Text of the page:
Difference between revisions of "Portal:Mathematics"

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However, to appreciate the poetry of this language or to transact, one must learn the grammar and acquire the vocabulary. And school mathematics is largely about acquiring the skills to communicate and develop the love for the language. This portal is for students and teachers to engage with this language and build those skills. }}
 
However, to appreciate the poetry of this language or to transact, one must learn the grammar and acquire the vocabulary. And school mathematics is largely about acquiring the skills to communicate and develop the love for the language. This portal is for students and teachers to engage with this language and build those skills. }}
<div style="float:left; width:55%;"> <!-- This width adds to the margin below to equal 99%-->
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{{Color-box|11|Classroom resources|This section will feature resources for classroom teaching including online, digital and other hands-on activities.
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{| 
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|-
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| style="width: 50%;" |{{Color-box|11|Classroom resources|This section will feature resources for classroom teaching including online, digital and other hands-on activities.
  
 
We will begin with Geometry - triangles and will be adding resources every week.
 
We will begin with Geometry - triangles and will be adding resources every week.
  
 
}}
 
}}
{{Color-box|11|Learn Visual Programming|Turtle Blocks is a logo based programming environment for introducing students to the basics of programming.  
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| style="width: 50%;" |{{Color-box|11|Resources for hands-on activities|This is a collection of hands-on activities that can be used for Vidyagama program. Check regularly for updates.
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[http://www.arvindguptatoys.com/arvindgupta/rompinginnumberlandeng.pdf Romping in Numberland] is an extremely interesting book where you can find some simple activities for introducing the joy of numbers.  This is a great resource for bridge course or even for students to explore numbers and will help them in their number skills and operations.  Click here to download.}}
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| style="width: 50%;" |{{Color-box|11|Featured ICT resource|3=In this section, we will explore useful digital resources for teaching mathematics. 
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This week, we are featuring a video on how to prove Pythagoras theorem, using Bhaskara's dissection proof.  This can be a very useful activity to be given under the Vidyagama program.
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{{#widget:YouTube|id=1ul8g55dYA4|height=350|width=500}}
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}}
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| style="width: 50%;" |{{Color-box|11|Learn Visual Programming|Turtle Blocks is a logo based programming environment for introducing students to the basics of programming.  
  
 
We can use this to develop visualization, logical reasoning and algorithmic sense in students by performing various operations with the Turtle. This can help in the building of computational thinking and you can also introduce some geometry through this.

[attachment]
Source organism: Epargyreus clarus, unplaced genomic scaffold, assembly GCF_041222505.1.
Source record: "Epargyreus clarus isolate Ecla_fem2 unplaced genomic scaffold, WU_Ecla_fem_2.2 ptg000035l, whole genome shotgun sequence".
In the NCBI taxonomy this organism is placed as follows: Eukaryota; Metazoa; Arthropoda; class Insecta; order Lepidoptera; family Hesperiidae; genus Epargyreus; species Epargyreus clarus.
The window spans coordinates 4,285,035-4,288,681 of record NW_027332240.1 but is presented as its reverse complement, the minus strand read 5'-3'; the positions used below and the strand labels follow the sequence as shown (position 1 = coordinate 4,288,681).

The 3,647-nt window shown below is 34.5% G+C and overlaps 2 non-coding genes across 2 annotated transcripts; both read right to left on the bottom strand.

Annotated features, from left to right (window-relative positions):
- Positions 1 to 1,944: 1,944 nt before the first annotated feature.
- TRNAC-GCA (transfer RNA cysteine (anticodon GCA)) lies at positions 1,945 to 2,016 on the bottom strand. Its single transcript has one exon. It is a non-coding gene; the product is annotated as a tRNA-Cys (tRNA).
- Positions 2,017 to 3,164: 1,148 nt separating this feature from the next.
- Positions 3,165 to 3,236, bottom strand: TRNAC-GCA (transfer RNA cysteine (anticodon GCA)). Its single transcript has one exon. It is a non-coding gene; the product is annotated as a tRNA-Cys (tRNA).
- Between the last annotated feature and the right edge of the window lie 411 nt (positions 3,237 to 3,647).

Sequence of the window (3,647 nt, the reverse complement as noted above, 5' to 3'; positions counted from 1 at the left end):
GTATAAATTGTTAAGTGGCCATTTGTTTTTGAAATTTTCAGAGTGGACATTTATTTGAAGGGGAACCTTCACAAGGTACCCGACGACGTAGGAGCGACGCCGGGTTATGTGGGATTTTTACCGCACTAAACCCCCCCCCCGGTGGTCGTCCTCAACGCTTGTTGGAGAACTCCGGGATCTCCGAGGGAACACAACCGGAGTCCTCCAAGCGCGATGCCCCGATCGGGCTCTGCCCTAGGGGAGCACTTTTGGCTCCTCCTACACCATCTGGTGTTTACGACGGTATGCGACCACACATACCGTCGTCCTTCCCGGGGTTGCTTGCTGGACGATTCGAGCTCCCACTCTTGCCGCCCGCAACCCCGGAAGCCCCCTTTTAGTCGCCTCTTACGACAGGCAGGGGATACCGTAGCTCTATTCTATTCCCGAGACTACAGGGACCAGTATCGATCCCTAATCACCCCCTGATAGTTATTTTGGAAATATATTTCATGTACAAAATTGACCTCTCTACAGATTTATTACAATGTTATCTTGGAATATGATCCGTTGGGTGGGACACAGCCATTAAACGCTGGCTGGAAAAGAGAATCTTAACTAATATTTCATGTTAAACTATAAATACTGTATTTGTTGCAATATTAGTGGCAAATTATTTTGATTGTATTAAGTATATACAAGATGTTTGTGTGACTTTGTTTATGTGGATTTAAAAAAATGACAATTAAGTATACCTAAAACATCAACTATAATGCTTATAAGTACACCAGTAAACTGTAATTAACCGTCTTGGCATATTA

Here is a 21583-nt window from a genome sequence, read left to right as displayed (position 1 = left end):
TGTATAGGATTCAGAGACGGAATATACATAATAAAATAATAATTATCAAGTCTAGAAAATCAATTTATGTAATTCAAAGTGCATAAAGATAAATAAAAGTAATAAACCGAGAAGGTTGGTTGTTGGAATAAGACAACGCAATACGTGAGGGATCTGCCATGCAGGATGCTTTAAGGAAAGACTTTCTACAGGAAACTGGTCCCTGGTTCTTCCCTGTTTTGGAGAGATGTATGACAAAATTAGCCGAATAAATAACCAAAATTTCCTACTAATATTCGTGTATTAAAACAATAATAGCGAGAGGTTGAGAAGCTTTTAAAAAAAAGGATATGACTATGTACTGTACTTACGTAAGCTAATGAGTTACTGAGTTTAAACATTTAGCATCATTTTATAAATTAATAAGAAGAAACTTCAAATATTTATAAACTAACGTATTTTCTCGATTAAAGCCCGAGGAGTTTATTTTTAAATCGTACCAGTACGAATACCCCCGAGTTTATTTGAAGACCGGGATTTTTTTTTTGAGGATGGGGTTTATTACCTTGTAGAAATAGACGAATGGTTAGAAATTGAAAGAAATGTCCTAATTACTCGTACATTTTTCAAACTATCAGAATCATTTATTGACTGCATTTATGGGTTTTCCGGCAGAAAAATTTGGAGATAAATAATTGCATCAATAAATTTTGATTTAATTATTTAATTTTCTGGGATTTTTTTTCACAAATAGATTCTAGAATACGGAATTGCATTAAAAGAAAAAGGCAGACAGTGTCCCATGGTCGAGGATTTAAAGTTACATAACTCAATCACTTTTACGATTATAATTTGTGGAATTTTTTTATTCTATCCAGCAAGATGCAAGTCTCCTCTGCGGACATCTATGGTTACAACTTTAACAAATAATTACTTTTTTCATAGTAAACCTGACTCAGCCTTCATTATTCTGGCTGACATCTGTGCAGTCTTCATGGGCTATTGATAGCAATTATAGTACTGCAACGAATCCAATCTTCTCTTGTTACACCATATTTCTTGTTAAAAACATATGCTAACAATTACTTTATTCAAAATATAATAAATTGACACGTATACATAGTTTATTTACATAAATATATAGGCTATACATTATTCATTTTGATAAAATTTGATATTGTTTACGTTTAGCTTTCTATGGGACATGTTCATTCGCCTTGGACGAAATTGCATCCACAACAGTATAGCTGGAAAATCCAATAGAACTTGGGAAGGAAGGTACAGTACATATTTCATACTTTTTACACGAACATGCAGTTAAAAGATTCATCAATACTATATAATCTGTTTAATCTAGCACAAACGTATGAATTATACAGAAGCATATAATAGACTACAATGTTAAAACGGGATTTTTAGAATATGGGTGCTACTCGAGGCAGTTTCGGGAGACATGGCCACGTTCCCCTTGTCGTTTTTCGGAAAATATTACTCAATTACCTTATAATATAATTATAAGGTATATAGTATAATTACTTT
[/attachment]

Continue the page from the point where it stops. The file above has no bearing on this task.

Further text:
We can use this to develop visualization, logical reasoning and algorithmic sense in students by performing various operations with the Turtle. This can help in the building of computational thinking and you can also introduce some geometry through this.   
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Click [https://karnatakaeducation.org.in/KOER/en/index.php/Turtle_Art here] for a series of lessons on introducing Turtle Blocks.
 
Click [https://karnatakaeducation.org.in/KOER/en/index.php/Turtle_Art here] for a series of lessons on introducing Turtle Blocks.
 
}}
 
}}
</div>
 
{{Color-box|11|Resources for hands-on activities|This is a collection of hands-on activities that can be used for Vidyagama program. Check regularly for updates.
 
  
[http://www.arvindguptatoys.com/arvindgupta/rompinginnumberlandeng.pdf Romping in Numberland] is an extremely interesting book where you can find some simple activities for introducing the joy of numbers.  This is a great resource for bridge course or even for students to explore numbers and will help them in their number skills and operations.  Click here to download.}}
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{{Color-box|11|Interesting read|In this very interesting article, "engineer-mathematician" Dr Barbara Oakley talked about how mastering procedural fluency, combined with language fluency helped her master mathematics, even when she began learning advanced math at the age of 26!
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| style="width: 50%;" |{{Color-box|11|Interesting read|In this very interesting article, "engineer-mathematician" Dr Barbara Oakley talked about how mastering procedural fluency, combined with language fluency helped her master mathematics, even when she began learning advanced math at the age of 26!
  
 
[http://nautil.us/issue/17/big-bangs/how-i-rewired-my-brain-to-become-fluent-in-math How I rewired my brain to become fluent in math]
 
[http://nautil.us/issue/17/big-bangs/how-i-rewired-my-brain-to-become-fluent-in-math How I rewired my brain to become fluent in math]
  
 
Barbara Oakley is a professor of engineering at Oakland University, Rochester, Michigan, and the author of, most recently, A Mind for Numbers: How to Excel at Math and Science (Even If